Andrej Stryzhak agrees. He thinks that the only country that aims to influence Belarusian elections is the Belarus where Lukashenko does not live. 

“He lives in his own state together with government officials and police, and the rest of the people live in a different country. And these other people strive for a better life”, observes the activist.

All this looks like Ukrainian Revolution of Dignity, doesn’t it? 

Not entirely. The similarity is the people’s discontent with the acting government and the use of violence against protesters. But Andrej Stryzhak and Maria Sadovskaya-Komlach emphasize that preconditions for these two events differ.  

In 2013, Ukraine had independent media, a chance for a fair election, and a functioning judiciary, even though these were not ideal, according to the experts. In Belarus, however, everything is under the government control.

What chances do protesters have? 

No one is sure. 

Maria Sadovskaya-Komlach names several possible scenarios:

  1. A state of emergency will be declared. In this case, there will be hundreds, if not thousands, of wounded and detained people in Belarus. This will quash protests and result in mass exodus of people from the country at the first opportunity.  This scenario presumes different ways of persecution of  ‘dissenters’. Also, given border closures due to COVID-19, people will be stuck in Belarus. 
  2. The government will start mass arrests on day 4 – 5 of the protest and will use force to disperse activists. This happened during protests in the past.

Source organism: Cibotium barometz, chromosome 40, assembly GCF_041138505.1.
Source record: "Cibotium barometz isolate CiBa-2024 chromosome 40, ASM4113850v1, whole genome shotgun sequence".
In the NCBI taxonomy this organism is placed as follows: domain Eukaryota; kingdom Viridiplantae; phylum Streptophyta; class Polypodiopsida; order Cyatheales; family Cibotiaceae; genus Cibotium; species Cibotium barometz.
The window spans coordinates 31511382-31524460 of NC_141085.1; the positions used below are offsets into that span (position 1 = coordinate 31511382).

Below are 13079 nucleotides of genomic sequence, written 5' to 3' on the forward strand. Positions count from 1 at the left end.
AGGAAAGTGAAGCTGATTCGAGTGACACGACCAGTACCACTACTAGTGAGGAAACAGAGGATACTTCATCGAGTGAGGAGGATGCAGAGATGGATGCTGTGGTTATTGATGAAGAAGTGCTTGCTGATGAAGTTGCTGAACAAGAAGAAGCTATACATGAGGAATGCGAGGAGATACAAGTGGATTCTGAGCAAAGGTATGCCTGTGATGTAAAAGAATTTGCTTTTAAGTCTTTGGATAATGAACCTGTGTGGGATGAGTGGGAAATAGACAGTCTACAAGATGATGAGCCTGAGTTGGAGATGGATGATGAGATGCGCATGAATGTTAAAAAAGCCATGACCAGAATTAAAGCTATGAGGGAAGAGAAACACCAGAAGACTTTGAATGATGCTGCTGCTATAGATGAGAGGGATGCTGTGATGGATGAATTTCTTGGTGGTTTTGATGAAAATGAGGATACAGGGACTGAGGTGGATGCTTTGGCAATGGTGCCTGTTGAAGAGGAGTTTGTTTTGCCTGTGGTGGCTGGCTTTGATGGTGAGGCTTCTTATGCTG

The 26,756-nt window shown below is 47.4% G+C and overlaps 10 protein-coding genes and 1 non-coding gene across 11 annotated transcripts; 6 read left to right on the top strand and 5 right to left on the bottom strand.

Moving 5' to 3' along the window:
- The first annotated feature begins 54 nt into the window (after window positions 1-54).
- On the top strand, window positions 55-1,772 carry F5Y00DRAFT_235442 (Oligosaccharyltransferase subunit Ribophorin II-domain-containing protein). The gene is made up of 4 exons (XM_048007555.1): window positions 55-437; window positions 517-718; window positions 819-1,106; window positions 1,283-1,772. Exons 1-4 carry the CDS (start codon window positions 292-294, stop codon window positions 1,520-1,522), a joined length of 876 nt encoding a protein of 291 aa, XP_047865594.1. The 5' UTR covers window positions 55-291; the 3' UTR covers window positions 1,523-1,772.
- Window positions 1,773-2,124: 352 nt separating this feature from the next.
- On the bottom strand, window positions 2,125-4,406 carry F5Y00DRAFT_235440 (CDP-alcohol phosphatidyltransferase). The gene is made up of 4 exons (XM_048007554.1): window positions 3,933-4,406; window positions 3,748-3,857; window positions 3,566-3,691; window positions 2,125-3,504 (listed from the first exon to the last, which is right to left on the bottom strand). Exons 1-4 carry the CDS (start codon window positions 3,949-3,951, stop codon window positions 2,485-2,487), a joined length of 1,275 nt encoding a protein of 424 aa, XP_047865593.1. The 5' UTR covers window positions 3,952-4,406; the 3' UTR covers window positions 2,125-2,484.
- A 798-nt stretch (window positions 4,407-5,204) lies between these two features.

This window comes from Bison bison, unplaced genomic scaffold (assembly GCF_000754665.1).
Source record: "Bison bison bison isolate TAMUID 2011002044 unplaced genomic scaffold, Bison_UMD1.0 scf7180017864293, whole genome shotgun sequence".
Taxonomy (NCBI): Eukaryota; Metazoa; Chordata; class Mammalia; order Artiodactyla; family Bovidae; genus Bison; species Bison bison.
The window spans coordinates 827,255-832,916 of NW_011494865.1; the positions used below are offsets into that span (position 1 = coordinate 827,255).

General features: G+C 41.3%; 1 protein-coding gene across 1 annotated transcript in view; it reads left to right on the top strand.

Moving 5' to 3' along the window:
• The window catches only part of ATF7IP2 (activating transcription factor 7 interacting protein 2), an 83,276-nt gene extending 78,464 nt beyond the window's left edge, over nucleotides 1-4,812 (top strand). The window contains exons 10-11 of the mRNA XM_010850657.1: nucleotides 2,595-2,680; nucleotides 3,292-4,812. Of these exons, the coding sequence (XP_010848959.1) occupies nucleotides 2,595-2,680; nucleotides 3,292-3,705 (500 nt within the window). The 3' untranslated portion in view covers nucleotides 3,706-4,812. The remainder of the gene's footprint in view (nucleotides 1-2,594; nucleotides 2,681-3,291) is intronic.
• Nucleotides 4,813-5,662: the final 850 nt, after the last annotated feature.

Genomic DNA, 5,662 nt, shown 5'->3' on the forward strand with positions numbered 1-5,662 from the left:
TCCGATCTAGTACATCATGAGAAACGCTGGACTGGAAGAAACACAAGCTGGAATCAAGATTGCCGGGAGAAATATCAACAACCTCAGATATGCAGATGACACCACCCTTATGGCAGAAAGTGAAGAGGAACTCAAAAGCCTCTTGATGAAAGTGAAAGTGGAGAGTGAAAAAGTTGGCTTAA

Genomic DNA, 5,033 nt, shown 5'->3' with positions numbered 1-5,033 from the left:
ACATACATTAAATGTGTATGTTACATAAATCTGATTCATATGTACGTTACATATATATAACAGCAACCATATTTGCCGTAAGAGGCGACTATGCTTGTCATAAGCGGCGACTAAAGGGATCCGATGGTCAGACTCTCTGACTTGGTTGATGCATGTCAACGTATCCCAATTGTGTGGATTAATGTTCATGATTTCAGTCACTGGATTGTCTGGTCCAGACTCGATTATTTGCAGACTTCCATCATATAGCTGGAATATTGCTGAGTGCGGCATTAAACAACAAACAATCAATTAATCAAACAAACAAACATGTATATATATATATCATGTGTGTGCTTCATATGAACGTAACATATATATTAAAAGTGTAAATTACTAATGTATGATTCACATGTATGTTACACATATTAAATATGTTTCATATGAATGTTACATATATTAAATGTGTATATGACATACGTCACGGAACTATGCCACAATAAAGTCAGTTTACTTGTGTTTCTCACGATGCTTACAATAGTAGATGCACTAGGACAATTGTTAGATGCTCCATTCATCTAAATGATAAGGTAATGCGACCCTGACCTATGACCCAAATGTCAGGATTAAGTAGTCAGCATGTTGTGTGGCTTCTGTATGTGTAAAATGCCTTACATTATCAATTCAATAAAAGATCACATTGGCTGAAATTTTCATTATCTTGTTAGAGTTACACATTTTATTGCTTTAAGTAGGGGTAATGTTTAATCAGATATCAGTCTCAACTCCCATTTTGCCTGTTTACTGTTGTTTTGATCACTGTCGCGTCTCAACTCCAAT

3. Active protests will become more subdued, but they will become regular. This happened in 2011 following currency devaluation. For several months people came out to the streets and applauded without saying a word.  
  4. The least likely scenario is Lukashenko agreeing to negotiate.

“The power is determined to respond to protest with threats and violence. However, experience shows that sometimes even a single case of violence can make the society lose patience, similar to what happened during the Arab Spring. Still, the fact that such protests in some countries result in a transition of power does not mean that it could happen everywhere, Belarus included”, adds Maria Sadovskaya-Komlach. 

Andrej Stryzhak notes that no matter what the result of these protests might be, the people of Belarus will never be the same. The turn of the tide is a matter of time. 

But if these protests do not result in a transfer of power, Belarus is likely to grow closer to Russia, since it will have to ask Russia for financial assistance. According to Maria Sadovskaya-Komlach, possible EU sanctions can automatically push Belarus into Russia’s or maybe even China’s spheres of influence.